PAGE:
32. 32. Drosophila microbiome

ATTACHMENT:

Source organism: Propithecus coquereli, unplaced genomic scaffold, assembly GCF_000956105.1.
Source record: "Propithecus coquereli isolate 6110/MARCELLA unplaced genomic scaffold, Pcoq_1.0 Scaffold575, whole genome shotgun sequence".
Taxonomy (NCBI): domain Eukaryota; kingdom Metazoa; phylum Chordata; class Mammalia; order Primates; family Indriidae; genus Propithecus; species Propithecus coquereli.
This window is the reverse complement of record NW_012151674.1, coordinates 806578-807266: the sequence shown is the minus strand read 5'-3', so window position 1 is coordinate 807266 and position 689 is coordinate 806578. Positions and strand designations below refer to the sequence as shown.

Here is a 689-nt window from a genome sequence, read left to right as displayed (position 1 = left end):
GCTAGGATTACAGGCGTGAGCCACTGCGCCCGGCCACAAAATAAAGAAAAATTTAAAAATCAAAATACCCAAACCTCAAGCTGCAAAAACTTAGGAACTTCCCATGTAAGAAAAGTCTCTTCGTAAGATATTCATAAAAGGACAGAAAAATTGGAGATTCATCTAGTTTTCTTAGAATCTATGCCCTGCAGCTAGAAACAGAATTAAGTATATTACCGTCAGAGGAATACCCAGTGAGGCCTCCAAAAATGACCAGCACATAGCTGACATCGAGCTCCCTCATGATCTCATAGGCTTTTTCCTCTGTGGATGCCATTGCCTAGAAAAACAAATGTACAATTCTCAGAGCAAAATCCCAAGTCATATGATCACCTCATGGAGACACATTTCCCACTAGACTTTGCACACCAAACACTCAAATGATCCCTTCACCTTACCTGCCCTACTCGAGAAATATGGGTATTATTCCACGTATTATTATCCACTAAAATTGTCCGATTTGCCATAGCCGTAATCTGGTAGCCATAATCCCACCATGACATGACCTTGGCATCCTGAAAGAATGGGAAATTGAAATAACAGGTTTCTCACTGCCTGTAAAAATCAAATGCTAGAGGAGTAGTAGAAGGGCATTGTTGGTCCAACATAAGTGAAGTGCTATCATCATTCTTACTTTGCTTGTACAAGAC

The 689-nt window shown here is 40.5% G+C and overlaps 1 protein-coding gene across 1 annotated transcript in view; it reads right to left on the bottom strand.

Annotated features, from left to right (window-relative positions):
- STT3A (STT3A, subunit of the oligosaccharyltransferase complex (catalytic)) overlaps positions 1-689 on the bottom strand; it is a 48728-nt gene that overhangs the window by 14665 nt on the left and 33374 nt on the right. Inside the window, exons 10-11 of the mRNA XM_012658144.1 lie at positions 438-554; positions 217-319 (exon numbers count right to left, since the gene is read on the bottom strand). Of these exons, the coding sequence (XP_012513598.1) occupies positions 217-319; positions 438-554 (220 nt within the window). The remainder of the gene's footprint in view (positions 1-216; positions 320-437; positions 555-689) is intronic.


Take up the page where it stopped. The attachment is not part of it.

33. 33. The Built Environment ORIGINAL ARTICLE Architectural design influences the diversity and structure of the built environment microbiome Steven W Kembel1 , Evan Jones1 , Jeff Kline1,2 , Dale Northcutt1,2 , Jason Stenson1,2 , Ann M Womack1 , Brendan JM Bohannan1 , G Z Brown1,2 and Jessica L Green1,3 1 Biology and the Built Environment Center, Institute of Ecology and Evolution, Department of Biology, University of Oregon, Eugene, OR, USA; 2 Energy Studies in Buildings Laboratory, Department of Architecture, University of Oregon, Eugene, OR, USA and 3 Santa Fe Institute, Santa Fe, NM, USA Buildings are complex ecosystems that house trillions of microorganisms interacting with each other, with humans and with their environment. Understanding the ecological and evolutionary processes that determine the diversity and composition of the built environment microbiome—the community of microorganisms that live indoors—is important for understanding the relationship between building design, biodiversity and human health. In this study, we used high-throughput sequencing of the bacterial 16S rRNA gene to quantify relationships between building attributes and airborne bacterial communities at a health-care facility. We quantified airborne bacterial community structure and environmental conditions in patient rooms exposed to mechanical or window ventilation and in outdoor air. The phylogenetic diversity of airborne bacterial communities was lower indoors than outdoors, and mechanically ventilated rooms contained less diverse microbial communities than did window-ventilated rooms. Bacterial communities in indoor environments contained many taxa that are absent or rare outdoors, including taxa closely related to potential human pathogens. Building attributes, specifically the source of ventilation air, airflow rates, relative humidity and temperature, were correlated with the diversity and composition of indoor bacterial communities. The relative abundance of bacteria closely related to human pathogens was higher indoors than outdoors, and higher in rooms with lower airflow rates and lower relative humidity. The observed relationship between building design and airborne bacterial diversity suggests that we can manage indoor environments, altering through building design and operation the community of microbial species that potentially colonize the human microbiome during our time indoors. The ISME Journal advance online publication, 26 January 2012; doi:10.1038/ismej.2011.211 Subject Category: microbial population and community ecology Keywords: aeromicrobiology; bacteria; built environment microbiome; community ecology; dispersal; environmental filtering Introduction microbiome—includes human pathogens and com- mensals interacting with each other and with their The ISME Journal (2012), 1–11 & 2012 International Society for Microbial Ecology All rights reserved 1751-7362/12 www.nature.com/ismej Microbial Biogeography of Public Restroom Surfaces Gilberto E. Flores1 , Scott T. Bates1 , Dan Knights2 , Christian L. Lauber1 , Jesse Stombaugh3 , Rob Knight3,4 , Noah Fierer1,5 * 1 Cooperative Institute for Research in Environmental Science, University of Colorado, Boulder, Colorado, United States of America, 2 Department of Computer Science, University of Colorado, Boulder, Colorado, United States of America, 3 Department of Chemistry and Biochemistry, University of Colorado, Boulder, Colorado, United States of America, 4 Howard Hughes Medical Institute, University of Colorado, Boulder, Colorado, United States of America, 5 Department of Ecology and Evolutionary Biology, University of Colorado, Boulder, Colorado, United States of America Abstract We spend the majority of our lives indoors where we are constantly exposed to bacteria residing on surfaces. However, the diversity of these surface-associated communities is largely unknown. We explored the biogeographical patterns exhibited by bacteria across ten surfaces within each of twelve public restrooms. Using high-throughput barcoded pyrosequencing of the 16 S rRNA gene, we identified 19 bacterial phyla across all surfaces. Most sequences belonged to four phyla: Actinobacteria, Bacteriodetes, Firmicutes and Proteobacteria. The communities clustered into three general categories: those found on surfaces associated with toilets, those on the restroom floor, and those found on surfaces routinely touched with hands. On toilet surfaces, gut-associated taxa were more prevalent, suggesting fecal contamination of these surfaces. Floor surfaces were the most diverse of all communities and contained several taxa commonly found in soils. Skin-associated bacteria, especially the Propionibacteriaceae, dominated surfaces routinely touched with our hands. Certain taxa were more common in female than in male restrooms as vagina-associated Lactobacillaceae were widely distributed in female restrooms, likely from urine contamination. Use of the SourceTracker algorithm confirmed many of our taxonomic observations as human skin was the primary source of bacteria on restroom surfaces. Overall, these results demonstrate that restroom surfaces host relatively diverse microbial communities dominated by human-associated bacteria with clear linkages between communities on or in different body sites and those communities found on restroom surfaces. More generally, this work is relevant to the public health field as we show that human-associated microbes are commonly found on restroom surfaces suggesting that bacterial pathogens could readily be transmitted between individuals by the touching of surfaces. Furthermore, we demonstrate that we can use high-throughput analyses of bacterial communities to determine sources of bacteria on indoor surfaces, an approach which could be used to track pathogen transmission and test the efficacy of hygiene practices. Citation: Flores GE, Bates ST, Knights D, Lauber CL, Stombaugh J, et al. (2011) Microbial Biogeography of Public Restroom Surfaces. PLoS ONE 6(11): e28132. doi:10.1371/journal.pone.0028132 Editor: Mark R. Liles, Auburn University, United States of America Received September 12, 2011; Accepted November 1, 2011; Published November 23, 2011 Copyright: ß 2011 Flores et al. This is an open-access article distributed under the terms of the Creative Commons Attribution License, which permits unrestricted use, distribution, and reproduction in any medium, provided the original author and source are credited. Funding: This work was supported with funding from the Alfred P. Sloan Foundation and their Indoor Environment program, and in part by the National Institutes of Health and the Howard Hughes Medical Institute. The funders had no role in study design, data collection and analysis, decision to publish, or preparation of the manuscript. Competing Interests: The authors have declared that no competing interests exist. * E-mail: noah.fierer@colorado.edu Introduction More than ever, individuals across the globe spend a large portion of their lives indoors, yet relatively little is known about the microbial diversity of indoor environments. Of the studies that have examined microorganisms associated with indoor environ- ments, most have relied upon cultivation-based techniques to detect organisms residing on a variety of household surfaces [1–5]. Not surprisingly, these studies have identified surfaces in kitchens and restrooms as being hot spots of bacterial contamination. Because several pathogenic bacteria are known to survive on surfaces for extended periods of time [6–8], these studies are of obvious importance in preventing the spread of human disease. However, it is now widely recognized that the majority of communities and revealed a greater diversity of bacteria on indoor surfaces than captured using cultivation-based techniques [10–13]. Most of the organisms identified in these studies are related to human commensals suggesting that the organisms are not actively growing on the surfaces but rather were deposited directly (i.e. touching) or indirectly (e.g. shedding of skin cells) by humans. Despite these efforts, we still have an incomplete understanding of bacterial communities associated with indoor environments because limitations of traditional 16 S rRNA gene cloning and sequencing techniques have made replicate sampling and in-depth characterizations of the communities prohibitive. With the advent of high-throughput sequencing techniques, we can now investigate indoor microbial communities at an unprecedented depth and begin to understand the relationship the stall in), they were likely dispersed manually after women used the toilet. Coupling these observations with those of the distribution of gut-associated bacteria indicate that routine use of toilets results in the dispersal of urine- and fecal-associated bacteria throughout the restroom. While these results are not unexpected, they do highlight the importance of hand-hygiene when using public restrooms since these surfaces could also be potential vehicles for the transmission of human pathogens. Unfortunately, previous studies have documented that college students (who are likely the most frequent users of the studied restrooms) are not always the most diligent of hand-washers [42,43]. Results of SourceTracker analysis support the taxonomic patterns highlighted above, indicating that human skin was the primary source of bacteria on all public restroom surfaces examined, while the human gut was an important source on or around the toilet, and urine was an important source in women’s restrooms (Figure 4, Table S4). Contrary to expectations (see above), soil was not identified by the SourceTracker algorithm as being a major source of bacteria on any of the surfaces, including floors (Figure 4). Although the floor samples contained family-level taxa that are common in soil, the SourceTracker algorithm probably underestimates the relative importance of sources, like Figure 3. Cartoon illustrations of the relative abundance of discriminating taxa on public restroom surfaces. Light blue indicates low abundance while dark blue indicates high abundance of taxa. (A) Although skin-associated taxa (Propionibacteriaceae, Corynebacteriaceae, Staphylococcaceae and Streptococcaceae) were abundant on all surfaces, they were relatively more abundant on surfaces routinely touched with hands. (B) Gut-associated taxa (Clostridiales, Clostridiales group XI, Ruminococcaceae, Lachnospiraceae, Prevotellaceae and Bacteroidaceae) were most abundant on toilet surfaces. (C) Although soil-associated taxa (Rhodobacteraceae, Rhizobiales, Microbacteriaceae and Nocardioidaceae) were in low abundance on all restroom surfaces, they were relatively more abundant on the floor of the restrooms we surveyed. Figure not drawn to scale. doi:10.1371/journal.pone.0028132.g003 Bacteria of Public Restrooms high diversity of floor communities is likely due to the frequency of contact with the bottom of shoes, which would track in a diversity of microorganisms from a variety of sources including soil, which is known to be a highly-diverse microbial habitat [27,39]. Indeed, bacteria commonly associated with soil (e.g. Rhodobacteraceae, Rhizobiales, Microbacteriaceae and Nocardioidaceae) were, on average, related differences in the relative abundances of s some surfaces (Figure 1B, Table S2). Most notably were clearly more abundant on certain surfaces restrooms than male restrooms (Figure 1B). Some family are the most common, and often most abun found in the vagina of healthy reproductive age w Figure 2. Relationship between bacterial communities associated with ten public restroom surfaces. Communities were PCoA of the unweighted UniFrac distance matrix. Each point represents a single sample. Note that the floor (triangles) and toilet (as form clusters distinct from surfaces touched with hands. doi:10.1371/journal.pone.0028132.g002 Bacteria of P time, the un to take of outside om plants ours after ere shut ortion of e human ck to pre- which 26 Janu- Journal, hanically had lower y than ones with open win- ility of fresh air translated tions of microbes associ- an body, and consequently, pathogens. Although this hat having natural airflow Green says answering that clinical data; she’s hoping they move around. But to quantify those con- tributions, Peccia’s team has had to develop new methods to collect airborne bacteria and extract their DNA, as the microbes are much less abundant in air than on surfaces. In one recent study, they used air filters to sample airborne particles and microbes in a classroom during 4 days during which pant in indoor microbial ecology research, Peccia thinks that the field has yet to gel. And the Sloan Foundation’s Olsiewski shares some of his con- cern. “Everybody’s gen- erating vast amounts of data,” she says, but looking across data sets can be difficult because groups choose dif- ferent analytical tools. With Sloan support, though, a data archive and integrated analyt- ical tools are in the works. To foster collaborations between micro- biologists, architects, and building scientists, the foundation also sponsored a symposium 100 80 60 40 20 0 Averagecontribution(%) DoorinDoorout StallinStallout Faucethandles SoapdispenserToiletseat ToiletflushhandleToiletfloorSinkfloor SOURCES Soil Water Mouth Urine Gut Skin Bathroom biogeography. By swabbing different surfaces in public restrooms, researchers determinedthatmicrobesvaryin where they come from depend- ing on the surface (chart). February9,2012